#Week 11 l Team 3: A great dancing experience

November 4, 2017

Malaria, what a disaster.. ‘Casa Rurale’ was struck by disease last week. Me and our fellow architect Jackson of team 2 were knocked down by Malaria. It’s a disease against which you build up resistance, so next time it will be less destructive. After rain comes sunshine. Reborn for a week of designing and researching local building techniques.

 

But unfortunately I read my teammate did not write about our great dancing experience. Building with earth is not only a job. It is pure entertainment and a social activity. While we are mixing soil, sand and cow dung with our feet, the children start to imitate. You’re just having fun and getting together when you’re preparing your building material. Unthinkable with the current materials we use in our buildings.

 

 

Last Saturday our new African friend Immanuel took us by motorbike to his home village Kapomboi and the nearby village Kapkoi. The soil they build with is much different from ours, it contains more sand and is therefor perfect building material. We visit an old lady with a brand new house. Her son built it for her. It is made out of sundried interlocking bricks.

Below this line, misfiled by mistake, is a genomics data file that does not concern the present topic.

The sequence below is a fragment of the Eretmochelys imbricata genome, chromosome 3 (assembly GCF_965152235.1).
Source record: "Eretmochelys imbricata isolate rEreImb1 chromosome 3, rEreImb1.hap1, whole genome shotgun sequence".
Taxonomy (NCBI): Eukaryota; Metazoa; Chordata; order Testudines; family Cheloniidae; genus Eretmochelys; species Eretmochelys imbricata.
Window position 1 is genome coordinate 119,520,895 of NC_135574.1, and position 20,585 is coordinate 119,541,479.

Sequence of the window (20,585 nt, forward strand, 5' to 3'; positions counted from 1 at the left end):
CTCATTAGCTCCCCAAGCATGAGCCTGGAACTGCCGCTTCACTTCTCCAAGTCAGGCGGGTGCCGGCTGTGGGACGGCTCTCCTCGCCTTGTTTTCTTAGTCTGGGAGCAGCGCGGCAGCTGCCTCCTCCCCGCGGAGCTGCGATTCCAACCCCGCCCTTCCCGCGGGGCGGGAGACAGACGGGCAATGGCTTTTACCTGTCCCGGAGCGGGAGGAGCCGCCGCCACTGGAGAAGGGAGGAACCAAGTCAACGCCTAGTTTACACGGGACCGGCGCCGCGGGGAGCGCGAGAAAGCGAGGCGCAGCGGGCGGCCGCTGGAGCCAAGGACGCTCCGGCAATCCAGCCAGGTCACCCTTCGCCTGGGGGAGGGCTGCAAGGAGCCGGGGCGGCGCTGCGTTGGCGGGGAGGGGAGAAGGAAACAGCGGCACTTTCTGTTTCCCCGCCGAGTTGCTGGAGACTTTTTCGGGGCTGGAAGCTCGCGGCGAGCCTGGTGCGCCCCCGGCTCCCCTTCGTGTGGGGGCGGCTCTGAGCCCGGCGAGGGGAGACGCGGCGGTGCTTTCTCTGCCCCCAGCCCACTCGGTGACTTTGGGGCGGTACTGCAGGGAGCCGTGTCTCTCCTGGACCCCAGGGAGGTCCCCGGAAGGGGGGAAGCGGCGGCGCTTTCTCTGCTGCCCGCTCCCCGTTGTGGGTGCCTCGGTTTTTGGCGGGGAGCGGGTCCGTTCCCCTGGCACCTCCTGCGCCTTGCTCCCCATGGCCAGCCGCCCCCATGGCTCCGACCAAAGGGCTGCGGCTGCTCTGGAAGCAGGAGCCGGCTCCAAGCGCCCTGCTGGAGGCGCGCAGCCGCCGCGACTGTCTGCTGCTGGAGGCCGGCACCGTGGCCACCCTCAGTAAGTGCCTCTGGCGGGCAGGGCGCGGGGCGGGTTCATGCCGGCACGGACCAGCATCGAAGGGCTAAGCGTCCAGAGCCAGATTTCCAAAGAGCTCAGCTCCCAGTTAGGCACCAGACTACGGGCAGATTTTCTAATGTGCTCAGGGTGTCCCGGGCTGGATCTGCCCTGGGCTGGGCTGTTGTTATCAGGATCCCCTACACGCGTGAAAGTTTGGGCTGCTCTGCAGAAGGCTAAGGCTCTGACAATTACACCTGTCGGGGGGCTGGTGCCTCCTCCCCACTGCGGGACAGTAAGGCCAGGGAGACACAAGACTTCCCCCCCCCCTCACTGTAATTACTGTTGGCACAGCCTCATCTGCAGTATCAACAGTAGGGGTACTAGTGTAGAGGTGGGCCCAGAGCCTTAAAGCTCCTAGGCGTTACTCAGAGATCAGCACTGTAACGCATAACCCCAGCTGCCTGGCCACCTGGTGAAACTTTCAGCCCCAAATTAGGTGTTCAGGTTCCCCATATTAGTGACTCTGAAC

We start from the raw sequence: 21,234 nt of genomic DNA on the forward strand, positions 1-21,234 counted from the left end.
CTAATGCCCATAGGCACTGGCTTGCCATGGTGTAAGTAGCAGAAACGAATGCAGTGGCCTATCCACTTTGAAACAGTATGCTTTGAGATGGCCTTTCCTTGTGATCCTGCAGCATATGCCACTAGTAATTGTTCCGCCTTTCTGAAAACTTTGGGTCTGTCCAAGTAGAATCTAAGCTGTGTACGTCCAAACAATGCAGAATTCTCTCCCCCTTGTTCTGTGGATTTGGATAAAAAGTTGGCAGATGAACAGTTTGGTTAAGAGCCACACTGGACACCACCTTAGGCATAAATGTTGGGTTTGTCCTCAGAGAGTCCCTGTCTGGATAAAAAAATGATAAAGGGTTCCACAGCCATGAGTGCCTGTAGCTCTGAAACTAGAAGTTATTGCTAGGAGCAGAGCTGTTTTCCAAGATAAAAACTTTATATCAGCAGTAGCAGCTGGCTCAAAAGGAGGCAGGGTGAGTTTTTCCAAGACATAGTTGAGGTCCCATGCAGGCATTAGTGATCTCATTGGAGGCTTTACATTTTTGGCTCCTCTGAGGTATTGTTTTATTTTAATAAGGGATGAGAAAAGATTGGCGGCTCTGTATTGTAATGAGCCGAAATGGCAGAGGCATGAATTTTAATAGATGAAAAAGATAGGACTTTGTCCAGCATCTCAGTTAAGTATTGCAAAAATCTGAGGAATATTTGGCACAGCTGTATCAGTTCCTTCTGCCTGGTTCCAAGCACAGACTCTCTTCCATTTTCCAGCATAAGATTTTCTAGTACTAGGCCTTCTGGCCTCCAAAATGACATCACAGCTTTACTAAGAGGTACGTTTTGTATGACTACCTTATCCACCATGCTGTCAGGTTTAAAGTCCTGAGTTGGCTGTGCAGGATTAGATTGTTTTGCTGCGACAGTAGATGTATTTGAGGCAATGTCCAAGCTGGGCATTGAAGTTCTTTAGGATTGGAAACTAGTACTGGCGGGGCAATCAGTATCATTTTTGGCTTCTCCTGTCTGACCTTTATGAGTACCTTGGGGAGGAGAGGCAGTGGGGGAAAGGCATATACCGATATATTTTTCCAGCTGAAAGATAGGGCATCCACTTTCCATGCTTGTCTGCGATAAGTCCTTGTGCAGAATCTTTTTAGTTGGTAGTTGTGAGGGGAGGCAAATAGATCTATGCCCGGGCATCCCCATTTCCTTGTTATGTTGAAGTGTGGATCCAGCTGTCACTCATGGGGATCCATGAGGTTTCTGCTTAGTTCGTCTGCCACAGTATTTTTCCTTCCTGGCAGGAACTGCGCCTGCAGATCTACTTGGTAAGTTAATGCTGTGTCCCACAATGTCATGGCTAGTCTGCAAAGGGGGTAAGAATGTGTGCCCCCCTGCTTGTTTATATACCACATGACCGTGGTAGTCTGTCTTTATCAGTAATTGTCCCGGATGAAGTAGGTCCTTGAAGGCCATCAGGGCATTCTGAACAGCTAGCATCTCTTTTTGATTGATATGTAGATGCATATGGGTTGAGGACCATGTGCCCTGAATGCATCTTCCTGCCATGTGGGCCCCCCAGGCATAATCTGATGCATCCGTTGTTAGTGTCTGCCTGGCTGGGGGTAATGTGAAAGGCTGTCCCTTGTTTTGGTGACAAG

The stones are covered with just paint. They’re an infill of a cement column and beam structure. We’re not looking to add any cement to our building, but this is a real developed home towards more western standards. Unfortunately this lady will never be able to extend her house herself anymore, but she knew damn well how everything was put together. We could ask her anything! She got this new house in November and left her mud house for it. Actually this house looked pretty good still and she lived in it since the 60’s. These primitive houses are more durable than we assume.

In kapkoi we visit a ‘Mzee’ (old man) who is building a new house. Kapkoi is known for their baked bricks, but this is done very sketchy. They built a big dome from sundried mudbricks, and cover the openings with mud. After this they light a fire in this dome. So the inner bricks crack while other bricks are not even touched by the fire. This results in very irregular bricks with all different properties.

 

 

Also their way of constructing with wood is very sketchy, but representable for the entire area here. 

 

Most people have several jobs. One week they’re a ‘bodaboda-driver’ the other week they are a ‘fundi’ (construction worker). It is visible that there is a lack of craftsmanship in this area. This probably means that education to become a proper construction worker is or absent, or it is far away. But we definitely got the message. We need to keep our building simple in order to share basic knowledge about building. Everyday here is a day full of lessons and teachings.

 

 

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